Tomas Abraham Butterfield (42), was bitten in his head, chest, and shoulder during the Morro Bay attack. He died of complications of multiple blunt force trauma injuries, according to The Tribune of San Luis Obispo County.
The Tribune reported that a piece of what appeared like a shark's teeth was found on the victim's body. This was according to a report from a sheriff's investigator, which was one of the documents released to the Tribune under a public records request.
Although the size and age of the shark was not known, the radius of one bite mark measured 16 inches according to the report of the detective.
Butterfield was bodyboarding north of Morro Rock when he was attacked. The victim was visiting his brother and mother in Sacramento for the holidays.
Butterfield was pulled out of the sea after a surfer noticed him lying face down in the ocean, his board still attached to his bodyboard. At the scene, he died.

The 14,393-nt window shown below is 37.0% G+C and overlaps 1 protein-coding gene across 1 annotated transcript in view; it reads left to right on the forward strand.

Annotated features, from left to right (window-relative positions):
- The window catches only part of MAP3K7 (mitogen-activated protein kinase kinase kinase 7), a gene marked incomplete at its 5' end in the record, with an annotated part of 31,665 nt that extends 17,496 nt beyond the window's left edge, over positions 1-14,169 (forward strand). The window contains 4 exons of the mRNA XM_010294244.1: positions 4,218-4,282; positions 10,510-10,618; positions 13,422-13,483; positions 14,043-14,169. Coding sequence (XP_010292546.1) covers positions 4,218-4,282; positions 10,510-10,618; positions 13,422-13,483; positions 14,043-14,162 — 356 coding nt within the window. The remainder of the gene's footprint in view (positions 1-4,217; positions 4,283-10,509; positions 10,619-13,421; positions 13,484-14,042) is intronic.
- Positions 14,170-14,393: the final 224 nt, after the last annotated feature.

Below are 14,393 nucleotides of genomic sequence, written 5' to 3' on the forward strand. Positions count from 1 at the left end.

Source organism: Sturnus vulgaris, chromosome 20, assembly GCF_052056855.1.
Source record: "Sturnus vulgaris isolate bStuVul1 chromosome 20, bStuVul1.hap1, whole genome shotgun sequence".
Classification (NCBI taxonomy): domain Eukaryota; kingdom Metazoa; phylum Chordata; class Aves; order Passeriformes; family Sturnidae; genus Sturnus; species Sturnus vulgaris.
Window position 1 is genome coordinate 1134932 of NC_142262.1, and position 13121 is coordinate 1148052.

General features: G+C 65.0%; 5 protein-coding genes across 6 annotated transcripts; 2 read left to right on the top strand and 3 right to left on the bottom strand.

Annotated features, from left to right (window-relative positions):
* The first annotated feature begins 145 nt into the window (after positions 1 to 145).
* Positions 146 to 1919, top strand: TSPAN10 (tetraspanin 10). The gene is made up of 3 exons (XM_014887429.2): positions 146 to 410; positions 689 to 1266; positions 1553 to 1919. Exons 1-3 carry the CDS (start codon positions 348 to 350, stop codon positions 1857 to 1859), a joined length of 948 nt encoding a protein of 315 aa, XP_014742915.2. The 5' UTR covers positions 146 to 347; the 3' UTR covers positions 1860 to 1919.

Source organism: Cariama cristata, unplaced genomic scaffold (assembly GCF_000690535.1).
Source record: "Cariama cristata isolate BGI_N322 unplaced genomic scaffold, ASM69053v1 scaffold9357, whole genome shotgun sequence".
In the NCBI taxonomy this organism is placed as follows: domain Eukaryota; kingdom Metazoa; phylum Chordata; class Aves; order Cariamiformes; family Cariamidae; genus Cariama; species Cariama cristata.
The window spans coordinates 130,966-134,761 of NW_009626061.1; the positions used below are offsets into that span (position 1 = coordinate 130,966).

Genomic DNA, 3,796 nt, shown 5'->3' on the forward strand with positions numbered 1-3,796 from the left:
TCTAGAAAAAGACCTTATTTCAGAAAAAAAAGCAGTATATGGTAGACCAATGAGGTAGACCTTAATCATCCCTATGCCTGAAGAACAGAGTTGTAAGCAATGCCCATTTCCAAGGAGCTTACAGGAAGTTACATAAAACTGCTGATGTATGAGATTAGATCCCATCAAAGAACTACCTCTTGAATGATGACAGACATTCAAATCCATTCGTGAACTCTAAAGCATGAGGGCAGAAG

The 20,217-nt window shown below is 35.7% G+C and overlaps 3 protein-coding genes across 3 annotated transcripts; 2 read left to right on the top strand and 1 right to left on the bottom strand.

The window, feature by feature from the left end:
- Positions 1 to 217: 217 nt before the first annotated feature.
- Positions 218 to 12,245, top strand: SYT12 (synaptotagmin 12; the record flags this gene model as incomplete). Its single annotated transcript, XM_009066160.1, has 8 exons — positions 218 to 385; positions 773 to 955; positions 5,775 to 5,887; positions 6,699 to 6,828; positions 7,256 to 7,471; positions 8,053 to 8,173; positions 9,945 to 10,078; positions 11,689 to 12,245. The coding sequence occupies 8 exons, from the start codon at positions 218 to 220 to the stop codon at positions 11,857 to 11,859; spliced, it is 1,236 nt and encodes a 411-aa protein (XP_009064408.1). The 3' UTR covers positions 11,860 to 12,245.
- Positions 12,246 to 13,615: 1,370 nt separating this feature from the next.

A pathologist was able to see that Butterfield had suffered a fractured skull and crushed ribs in the coroner’s report. He also noted other injuries to Butterfield, including the inferior Vena Cava, which is a large vein that transports blood from the lower body and torso to the heart.
Dr. Joye Carter stated that Butterfield was dead within minutes.
Mike Harris, California Department of Fish and Wildlife assisted with the investigation by providing DNA samples taken during the autopsy.
It was unclear whether the shark attacked once or repeatedly.
Morro Bay lies approximately 200 miles north from Los Angeles.
According to a report published in January, shark attacks rose around the globe in 2021 after three years of decline.
Again, the United States reported the highest number of attacks. Florida was responsible for almost 40% of all unprovoked bites around the world.
According to the report, International Shark Attack File researchers recorded 73 incidents last year that were not provoked, compared with 52 bites in 2020.